In fact, machine learning was first introduced in 1959. Why has it taken almost 60 years to become a focus of businesses again?
First, it’s about economics. Machine learning is a resource intensive task. It was too expensive for most businesses in the past. However, after decades, as hardware and software cost have kept declining, machine learning has become more affordable.
Secondly, it’s driven by business demand. Competition among businesses has continued to increase. An enterprise’s ability to utilize business analytics in operations is one key to success in this competitive marketplace.
Finally, new technologies such as big data and cloud provide a solid infrastructure foundation for machine learning.
However, there are still challenges for enterprise adopting machine learning.
Traditionally, a machine learning project is a one-time effort. Data scientists analyze data, train a model and deploy it. Then the model will be used for years. Unfortunately, this approach is no longer efficient with the speed of business change. Today, new business rules go online every week. Mobile apps are updated several times a day. If a model is not monitored and adjusted in a new way, its accuracy can decline very quickly. Therefore, a feedback loop is needed to complete the circle of machine learning.
Another challenge is the gap between data scientists and application developers. With the new machine learning flow applied, data scientists and application developers are not isolated from one another. They must collaborate in ways that are consistent with DevOps methodologies. They need tools to connect these constituencies seamlessly.
Last, but not least, machine learning should be integrated into business operations. To provide timely business responses, model prediction needs to be embedded in transactional flows and co-located with the data for optimal efficiency and security.
IBM Machine Learning for z/OS is an end-to-end enterprise machine learning platform addressing these challenges. It helps to simplify and significantly reduce the time to deployment of machine learning models by:
- Integrating all the tools and functions needed for machine learning and automating the machine learning workflow.
- Providing a platform for better collaboration across different personas including data scientists, data engineers, business analysts and application developers, for a successful machine learning project.
- Infusing cognitive capabilities into the machine learning workflow to help determine when model results deteriorate and need to be tuned and provide suggestions for updates or changes.
Machine Learning for z/OS provides a simple framework to manage the entire machine learning workflow. Key functions are delivered through intuitive graphical web user interface, a RESTful API and other programming APIs:
- Ingest data from many different data sources including DB2, IMS, VSAM or even from outside of z Systems.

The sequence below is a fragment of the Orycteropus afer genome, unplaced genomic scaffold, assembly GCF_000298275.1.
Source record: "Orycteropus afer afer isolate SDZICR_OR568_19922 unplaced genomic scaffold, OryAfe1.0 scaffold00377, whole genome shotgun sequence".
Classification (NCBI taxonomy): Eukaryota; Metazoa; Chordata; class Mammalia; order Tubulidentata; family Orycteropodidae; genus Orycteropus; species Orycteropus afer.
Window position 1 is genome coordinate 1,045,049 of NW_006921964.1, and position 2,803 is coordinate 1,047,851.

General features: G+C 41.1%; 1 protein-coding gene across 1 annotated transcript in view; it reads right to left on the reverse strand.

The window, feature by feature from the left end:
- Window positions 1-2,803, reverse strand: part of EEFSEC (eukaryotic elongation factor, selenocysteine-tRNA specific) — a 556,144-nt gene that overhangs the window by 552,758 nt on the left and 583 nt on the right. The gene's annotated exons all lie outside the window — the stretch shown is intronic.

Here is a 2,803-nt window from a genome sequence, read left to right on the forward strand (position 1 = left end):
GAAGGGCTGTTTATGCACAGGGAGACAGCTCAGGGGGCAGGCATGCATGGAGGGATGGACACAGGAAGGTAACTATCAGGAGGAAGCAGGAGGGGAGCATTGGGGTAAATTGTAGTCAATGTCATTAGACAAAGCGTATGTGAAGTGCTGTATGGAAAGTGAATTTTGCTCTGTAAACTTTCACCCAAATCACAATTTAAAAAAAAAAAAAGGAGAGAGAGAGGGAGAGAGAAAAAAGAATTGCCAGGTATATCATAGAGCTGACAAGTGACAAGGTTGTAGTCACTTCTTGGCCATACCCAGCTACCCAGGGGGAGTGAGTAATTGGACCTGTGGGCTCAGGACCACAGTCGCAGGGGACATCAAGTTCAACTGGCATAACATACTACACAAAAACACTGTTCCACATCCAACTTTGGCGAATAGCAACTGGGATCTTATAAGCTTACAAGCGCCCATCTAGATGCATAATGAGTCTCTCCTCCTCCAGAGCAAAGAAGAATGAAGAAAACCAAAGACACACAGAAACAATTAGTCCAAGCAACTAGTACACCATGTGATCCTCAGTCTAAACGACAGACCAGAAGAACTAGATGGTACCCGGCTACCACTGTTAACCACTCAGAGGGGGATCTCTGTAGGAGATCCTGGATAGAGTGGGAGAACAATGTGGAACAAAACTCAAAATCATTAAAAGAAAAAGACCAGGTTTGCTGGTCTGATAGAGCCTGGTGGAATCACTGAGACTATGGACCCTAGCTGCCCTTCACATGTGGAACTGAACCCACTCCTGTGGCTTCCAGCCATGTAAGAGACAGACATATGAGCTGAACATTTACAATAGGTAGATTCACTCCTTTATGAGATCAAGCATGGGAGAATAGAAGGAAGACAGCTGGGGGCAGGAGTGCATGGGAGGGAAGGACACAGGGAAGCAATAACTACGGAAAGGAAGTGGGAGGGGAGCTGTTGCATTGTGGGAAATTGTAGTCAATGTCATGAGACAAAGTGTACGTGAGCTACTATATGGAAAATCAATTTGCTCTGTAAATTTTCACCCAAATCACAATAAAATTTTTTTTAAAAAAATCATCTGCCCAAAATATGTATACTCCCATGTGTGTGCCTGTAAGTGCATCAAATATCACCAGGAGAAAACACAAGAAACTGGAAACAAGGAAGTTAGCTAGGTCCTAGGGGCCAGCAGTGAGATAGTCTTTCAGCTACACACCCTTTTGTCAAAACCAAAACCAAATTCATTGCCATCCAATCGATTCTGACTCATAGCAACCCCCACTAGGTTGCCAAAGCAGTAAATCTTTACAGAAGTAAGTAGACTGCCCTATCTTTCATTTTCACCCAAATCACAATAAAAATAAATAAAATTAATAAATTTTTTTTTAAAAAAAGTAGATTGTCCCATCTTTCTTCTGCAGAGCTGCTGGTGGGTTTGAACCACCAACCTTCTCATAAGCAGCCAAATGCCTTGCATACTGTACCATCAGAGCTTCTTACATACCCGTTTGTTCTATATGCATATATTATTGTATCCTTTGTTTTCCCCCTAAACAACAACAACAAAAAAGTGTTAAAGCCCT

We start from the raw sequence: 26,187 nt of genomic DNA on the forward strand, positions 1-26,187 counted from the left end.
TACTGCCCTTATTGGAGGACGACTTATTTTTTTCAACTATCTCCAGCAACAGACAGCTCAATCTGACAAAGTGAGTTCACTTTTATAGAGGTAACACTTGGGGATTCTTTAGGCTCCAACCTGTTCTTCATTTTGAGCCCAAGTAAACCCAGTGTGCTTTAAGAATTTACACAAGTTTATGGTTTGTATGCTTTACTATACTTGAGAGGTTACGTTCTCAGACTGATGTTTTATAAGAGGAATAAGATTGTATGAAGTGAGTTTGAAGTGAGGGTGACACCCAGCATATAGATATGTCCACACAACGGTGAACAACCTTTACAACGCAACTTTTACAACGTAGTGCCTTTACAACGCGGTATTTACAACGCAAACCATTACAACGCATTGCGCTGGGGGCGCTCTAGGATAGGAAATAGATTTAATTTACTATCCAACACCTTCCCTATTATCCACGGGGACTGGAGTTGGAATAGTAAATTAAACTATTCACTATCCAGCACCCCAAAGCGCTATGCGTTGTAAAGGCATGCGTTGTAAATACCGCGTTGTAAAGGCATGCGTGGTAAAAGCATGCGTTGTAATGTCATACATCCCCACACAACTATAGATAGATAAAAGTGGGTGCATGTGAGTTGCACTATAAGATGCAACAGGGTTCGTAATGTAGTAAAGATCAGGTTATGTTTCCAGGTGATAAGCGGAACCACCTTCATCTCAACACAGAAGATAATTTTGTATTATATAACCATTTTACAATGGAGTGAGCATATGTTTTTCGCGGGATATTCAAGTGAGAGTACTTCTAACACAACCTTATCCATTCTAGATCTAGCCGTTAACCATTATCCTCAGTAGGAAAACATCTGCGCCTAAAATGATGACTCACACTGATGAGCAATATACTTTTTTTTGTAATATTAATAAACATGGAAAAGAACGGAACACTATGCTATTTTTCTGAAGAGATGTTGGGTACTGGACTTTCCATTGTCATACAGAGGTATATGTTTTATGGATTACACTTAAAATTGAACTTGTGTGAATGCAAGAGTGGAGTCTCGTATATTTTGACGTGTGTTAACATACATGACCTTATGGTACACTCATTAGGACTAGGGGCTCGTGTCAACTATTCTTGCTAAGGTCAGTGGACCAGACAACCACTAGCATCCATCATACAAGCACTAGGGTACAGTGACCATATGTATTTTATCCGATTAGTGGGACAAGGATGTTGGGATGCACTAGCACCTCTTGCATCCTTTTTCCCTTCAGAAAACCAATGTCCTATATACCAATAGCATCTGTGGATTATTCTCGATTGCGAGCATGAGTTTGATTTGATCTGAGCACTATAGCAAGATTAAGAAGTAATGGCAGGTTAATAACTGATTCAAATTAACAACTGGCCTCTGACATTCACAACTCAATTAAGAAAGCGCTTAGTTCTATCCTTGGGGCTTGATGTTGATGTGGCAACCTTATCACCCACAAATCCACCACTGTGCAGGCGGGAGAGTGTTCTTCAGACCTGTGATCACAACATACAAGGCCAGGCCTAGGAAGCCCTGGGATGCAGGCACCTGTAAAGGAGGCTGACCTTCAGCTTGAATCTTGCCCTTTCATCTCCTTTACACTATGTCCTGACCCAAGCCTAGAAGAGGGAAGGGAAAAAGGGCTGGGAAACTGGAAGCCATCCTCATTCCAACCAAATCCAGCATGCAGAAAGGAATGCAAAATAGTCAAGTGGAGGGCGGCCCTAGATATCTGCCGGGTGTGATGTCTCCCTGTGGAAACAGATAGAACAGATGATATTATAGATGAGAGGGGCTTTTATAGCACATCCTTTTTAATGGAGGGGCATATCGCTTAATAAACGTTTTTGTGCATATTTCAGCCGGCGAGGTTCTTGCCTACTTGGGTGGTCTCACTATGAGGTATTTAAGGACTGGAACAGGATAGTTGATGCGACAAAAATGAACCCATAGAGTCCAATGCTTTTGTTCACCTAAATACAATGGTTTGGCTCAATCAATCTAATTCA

- Transform and cleanse data as the algorithm input.
- Train a model for the selected algorithm with the prepared data.
- Evaluate the trained model.
- Intelligent and automatic algorithm/model selection and model parameter optimization based on IBM Watson Cognitive Assistant for Data Science (CADS) and Hyper Parameter Optimization technology.
- Model management.
- Rapid model development and deployment into production.
- Provide a RESTful API for application to embed the prediction using the model.
- Monitoring both the model status, accuracy and the resource consumption.
- An integrated notebook interface for data scientists to use Watson Machine Learning APIs to process interactively.
- An intuitive GUI wizard to guide users to easily train, evaluate and deploy a model.
- Security control by integrating authentication and authorization z Systems.
Existing models can be imported and/or deployed to Machine Learning for z/OS with several clicks through the intuitive interface, allowing you to visibly manage and monitor your models in the framework. Creating new models can be as easy as following a simple and intuitive wizard. Within a few minutes, you will have a model that has been intelligently selected for you among several possible candidates. This model will be ready for continuous training, including a feedback loop that allows the client to ingest new data/predictions for further improvements.
The developer story across this IBM Analytics Platform stack is also notable because common code can be run in multiple settings. As examples, SPSS models can be run on Streams, Hadoop, or IBM PureData for Analytics; AQL text extractors can be run on InfoSphere Streams or Hadoop; R applications can be run on Streams, Hadoop, or PureData for Analytics.
The big story here is that, to enable a vision for big data, the entire IBM stack for analytics integrates and supports Spark. This enables users to benefit from the scalability and flexibility of technologies like Hadoop and Spark, while still enjoying their familiar interfaces (like SQL, Cognos, or R) and advanced analytic tools (like Watson Analytics). These business users and data scientists need worry only about their analytic and data exploration activities, without having to learn new and evolving technologies.